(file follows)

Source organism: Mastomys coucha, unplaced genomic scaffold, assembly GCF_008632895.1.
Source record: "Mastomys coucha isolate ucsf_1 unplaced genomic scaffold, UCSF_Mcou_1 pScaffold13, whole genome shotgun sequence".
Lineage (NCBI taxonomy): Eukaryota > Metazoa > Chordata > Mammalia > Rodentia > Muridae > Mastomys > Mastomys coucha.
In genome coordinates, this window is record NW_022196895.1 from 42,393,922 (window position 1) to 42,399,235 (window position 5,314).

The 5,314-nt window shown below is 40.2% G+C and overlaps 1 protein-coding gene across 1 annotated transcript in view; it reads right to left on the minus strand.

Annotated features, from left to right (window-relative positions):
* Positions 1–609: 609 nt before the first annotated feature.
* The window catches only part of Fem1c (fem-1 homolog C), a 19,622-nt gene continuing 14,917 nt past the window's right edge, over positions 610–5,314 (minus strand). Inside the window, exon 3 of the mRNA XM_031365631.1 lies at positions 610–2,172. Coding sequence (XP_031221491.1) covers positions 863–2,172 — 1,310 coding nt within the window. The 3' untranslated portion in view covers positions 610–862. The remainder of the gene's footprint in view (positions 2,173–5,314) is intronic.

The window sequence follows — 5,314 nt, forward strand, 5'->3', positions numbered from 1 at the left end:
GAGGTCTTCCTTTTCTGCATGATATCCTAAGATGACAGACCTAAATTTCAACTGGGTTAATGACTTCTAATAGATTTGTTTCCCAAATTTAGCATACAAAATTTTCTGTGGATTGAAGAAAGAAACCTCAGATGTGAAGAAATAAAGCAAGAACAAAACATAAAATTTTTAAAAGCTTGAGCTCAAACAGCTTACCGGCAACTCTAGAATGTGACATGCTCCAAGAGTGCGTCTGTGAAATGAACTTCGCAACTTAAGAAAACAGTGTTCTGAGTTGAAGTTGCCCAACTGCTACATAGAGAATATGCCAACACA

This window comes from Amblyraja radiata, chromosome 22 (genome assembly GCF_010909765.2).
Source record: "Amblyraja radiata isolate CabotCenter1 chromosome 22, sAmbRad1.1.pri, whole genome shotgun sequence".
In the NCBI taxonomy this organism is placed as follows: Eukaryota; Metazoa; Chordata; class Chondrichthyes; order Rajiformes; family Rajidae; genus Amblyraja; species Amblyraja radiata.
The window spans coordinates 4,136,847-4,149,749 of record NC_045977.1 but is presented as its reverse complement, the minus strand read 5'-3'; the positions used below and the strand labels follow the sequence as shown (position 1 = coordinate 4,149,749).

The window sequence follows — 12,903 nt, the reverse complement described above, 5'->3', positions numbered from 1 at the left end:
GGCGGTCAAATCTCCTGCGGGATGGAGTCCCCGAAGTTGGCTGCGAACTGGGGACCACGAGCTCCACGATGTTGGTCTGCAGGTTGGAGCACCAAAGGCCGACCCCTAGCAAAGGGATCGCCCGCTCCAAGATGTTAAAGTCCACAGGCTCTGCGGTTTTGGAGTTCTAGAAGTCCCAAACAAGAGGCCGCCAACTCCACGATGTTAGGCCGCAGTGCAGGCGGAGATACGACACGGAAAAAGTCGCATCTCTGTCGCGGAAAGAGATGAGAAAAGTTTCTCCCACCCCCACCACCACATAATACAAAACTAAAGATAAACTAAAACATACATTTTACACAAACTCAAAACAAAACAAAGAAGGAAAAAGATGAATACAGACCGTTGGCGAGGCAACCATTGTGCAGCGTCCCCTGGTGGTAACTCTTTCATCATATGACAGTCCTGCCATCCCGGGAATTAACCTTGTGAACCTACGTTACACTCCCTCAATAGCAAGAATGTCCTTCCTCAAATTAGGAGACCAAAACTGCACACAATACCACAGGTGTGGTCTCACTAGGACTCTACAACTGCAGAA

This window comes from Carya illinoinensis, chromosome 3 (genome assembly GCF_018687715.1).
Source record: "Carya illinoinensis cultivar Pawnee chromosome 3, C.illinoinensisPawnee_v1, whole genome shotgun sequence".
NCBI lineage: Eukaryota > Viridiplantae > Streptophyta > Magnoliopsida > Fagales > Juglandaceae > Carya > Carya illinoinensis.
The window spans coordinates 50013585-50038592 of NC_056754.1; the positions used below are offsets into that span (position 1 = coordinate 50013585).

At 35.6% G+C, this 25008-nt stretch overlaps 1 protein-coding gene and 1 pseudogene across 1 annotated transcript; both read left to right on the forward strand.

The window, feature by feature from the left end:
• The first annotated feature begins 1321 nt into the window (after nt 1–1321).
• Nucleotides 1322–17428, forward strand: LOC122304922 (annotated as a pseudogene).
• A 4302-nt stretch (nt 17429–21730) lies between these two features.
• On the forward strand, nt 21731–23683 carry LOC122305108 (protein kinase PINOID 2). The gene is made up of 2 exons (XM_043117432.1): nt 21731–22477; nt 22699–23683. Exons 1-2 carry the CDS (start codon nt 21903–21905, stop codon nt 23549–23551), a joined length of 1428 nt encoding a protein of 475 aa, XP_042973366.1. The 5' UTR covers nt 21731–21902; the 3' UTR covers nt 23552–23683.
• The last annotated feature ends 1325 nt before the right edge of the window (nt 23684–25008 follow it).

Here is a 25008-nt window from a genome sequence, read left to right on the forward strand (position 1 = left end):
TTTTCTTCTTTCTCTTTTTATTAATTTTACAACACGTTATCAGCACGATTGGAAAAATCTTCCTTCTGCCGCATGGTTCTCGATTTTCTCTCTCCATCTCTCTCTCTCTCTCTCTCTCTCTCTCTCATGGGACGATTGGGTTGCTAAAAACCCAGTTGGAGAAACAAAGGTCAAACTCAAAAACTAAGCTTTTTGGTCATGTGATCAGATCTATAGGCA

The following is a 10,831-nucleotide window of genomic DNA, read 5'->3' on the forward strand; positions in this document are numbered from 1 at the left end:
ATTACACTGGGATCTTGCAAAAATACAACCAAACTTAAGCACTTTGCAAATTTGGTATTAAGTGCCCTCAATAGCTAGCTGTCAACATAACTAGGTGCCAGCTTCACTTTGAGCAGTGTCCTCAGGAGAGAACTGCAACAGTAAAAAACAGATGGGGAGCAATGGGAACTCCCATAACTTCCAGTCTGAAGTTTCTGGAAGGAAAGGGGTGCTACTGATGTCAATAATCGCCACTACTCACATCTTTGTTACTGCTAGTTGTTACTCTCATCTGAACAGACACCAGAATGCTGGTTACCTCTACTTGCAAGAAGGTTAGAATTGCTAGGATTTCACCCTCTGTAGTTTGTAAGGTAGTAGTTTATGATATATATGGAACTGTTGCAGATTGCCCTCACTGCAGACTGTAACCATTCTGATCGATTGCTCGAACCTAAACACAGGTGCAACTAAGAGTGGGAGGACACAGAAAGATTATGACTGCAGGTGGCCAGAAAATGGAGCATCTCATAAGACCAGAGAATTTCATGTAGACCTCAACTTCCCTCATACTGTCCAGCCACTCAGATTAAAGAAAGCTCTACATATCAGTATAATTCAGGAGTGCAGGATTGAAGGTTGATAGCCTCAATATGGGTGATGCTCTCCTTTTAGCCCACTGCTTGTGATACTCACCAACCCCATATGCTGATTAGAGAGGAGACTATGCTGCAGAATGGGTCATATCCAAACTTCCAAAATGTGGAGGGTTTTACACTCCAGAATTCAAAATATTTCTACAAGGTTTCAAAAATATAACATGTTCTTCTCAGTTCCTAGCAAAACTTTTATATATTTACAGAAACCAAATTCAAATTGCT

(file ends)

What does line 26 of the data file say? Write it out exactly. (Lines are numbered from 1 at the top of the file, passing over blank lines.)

• On the forward strand, nt 21731–23683 carry LOC122305108 (protein kinase PINOID 2). The gene is made up of 2 exons (XM_043117432.1): nt 21731–22477; nt 22699–23683. Exons 1-2 carry the CDS (start codon nt 21903–21905, stop codon nt 23549–23551), a joined length of 1428 nt encoding a protein of 475 aa, XP_042973366.1. The 5' UTR covers nt 21731–21902; the 3' UTR covers nt 23552–23683.